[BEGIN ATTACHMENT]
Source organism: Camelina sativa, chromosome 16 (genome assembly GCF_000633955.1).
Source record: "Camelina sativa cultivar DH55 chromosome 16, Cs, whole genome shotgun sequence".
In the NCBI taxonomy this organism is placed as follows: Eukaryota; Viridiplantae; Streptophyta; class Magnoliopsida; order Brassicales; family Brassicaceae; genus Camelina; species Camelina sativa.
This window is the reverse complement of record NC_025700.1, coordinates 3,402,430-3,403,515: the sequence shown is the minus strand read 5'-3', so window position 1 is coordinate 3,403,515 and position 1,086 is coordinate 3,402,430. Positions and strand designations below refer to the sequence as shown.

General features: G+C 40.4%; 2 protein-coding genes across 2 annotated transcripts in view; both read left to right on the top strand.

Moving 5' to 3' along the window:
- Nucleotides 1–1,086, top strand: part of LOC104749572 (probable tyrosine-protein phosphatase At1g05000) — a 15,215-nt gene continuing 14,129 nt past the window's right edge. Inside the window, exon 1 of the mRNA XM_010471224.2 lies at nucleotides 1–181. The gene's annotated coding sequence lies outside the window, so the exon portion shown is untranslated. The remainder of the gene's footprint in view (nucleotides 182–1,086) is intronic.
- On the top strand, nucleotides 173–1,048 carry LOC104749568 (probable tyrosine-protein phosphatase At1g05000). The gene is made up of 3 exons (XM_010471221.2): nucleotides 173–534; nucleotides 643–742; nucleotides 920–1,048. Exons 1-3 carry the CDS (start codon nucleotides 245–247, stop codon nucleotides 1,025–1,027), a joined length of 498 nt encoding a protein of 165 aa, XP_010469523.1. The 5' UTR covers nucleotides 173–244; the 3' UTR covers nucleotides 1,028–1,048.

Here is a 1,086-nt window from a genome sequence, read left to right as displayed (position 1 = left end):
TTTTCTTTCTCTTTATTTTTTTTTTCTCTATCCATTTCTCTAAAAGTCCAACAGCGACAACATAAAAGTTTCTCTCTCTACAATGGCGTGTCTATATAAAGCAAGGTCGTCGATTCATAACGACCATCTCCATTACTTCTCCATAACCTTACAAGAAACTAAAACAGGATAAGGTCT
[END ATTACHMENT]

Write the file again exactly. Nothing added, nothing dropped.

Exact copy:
Source organism: Camelina sativa, chromosome 16 (genome assembly GCF_000633955.1).
Source record: "Camelina sativa cultivar DH55 chromosome 16, Cs, whole genome shotgun sequence".
In the NCBI taxonomy this organism is placed as follows: Eukaryota; Viridiplantae; Streptophyta; class Magnoliopsida; order Brassicales; family Brassicaceae; genus Camelina; species Camelina sativa.
This window is the reverse complement of record NC_025700.1, coordinates 3,402,430-3,403,515: the sequence shown is the minus strand read 5'-3', so window position 1 is coordinate 3,403,515 and position 1,086 is coordinate 3,402,430. Positions and strand designations below refer to the sequence as shown.

General features: G+C 40.4%; 2 protein-coding genes across 2 annotated transcripts in view; both read left to right on the top strand.

Moving 5' to 3' along the window:
- Nucleotides 1–1,086, top strand: part of LOC104749572 (probable tyrosine-protein phosphatase At1g05000) — a 15,215-nt gene continuing 14,129 nt past the window's right edge. Inside the window, exon 1 of the mRNA XM_010471224.2 lies at nucleotides 1–181. The gene's annotated coding sequence lies outside the window, so the exon portion shown is untranslated. The remainder of the gene's footprint in view (nucleotides 182–1,086) is intronic.
- On the top strand, nucleotides 173–1,048 carry LOC104749568 (probable tyrosine-protein phosphatase At1g05000). The gene is made up of 3 exons (XM_010471221.2): nucleotides 173–534; nucleotides 643–742; nucleotides 920–1,048. Exons 1-3 carry the CDS (start codon nucleotides 245–247, stop codon nucleotides 1,025–1,027), a joined length of 498 nt encoding a protein of 165 aa, XP_010469523.1. The 5' UTR covers nucleotides 173–244; the 3' UTR covers nucleotides 1,028–1,048.

Here is a 1,086-nt window from a genome sequence, read left to right as displayed (position 1 = left end):
TTTTCTTTCTCTTTATTTTTTTTTTCTCTATCCATTTCTCTAAAAGTCCAACAGCGACAACATAAAAGTTTCTCTCTCTACAATGGCGTGTCTATATAAAGCAAGGTCGTCGATTCATAACGACCATCTCCATTACTTCTCCATAACCTTACAAGAAACTAAAACAGGATAAGGTCT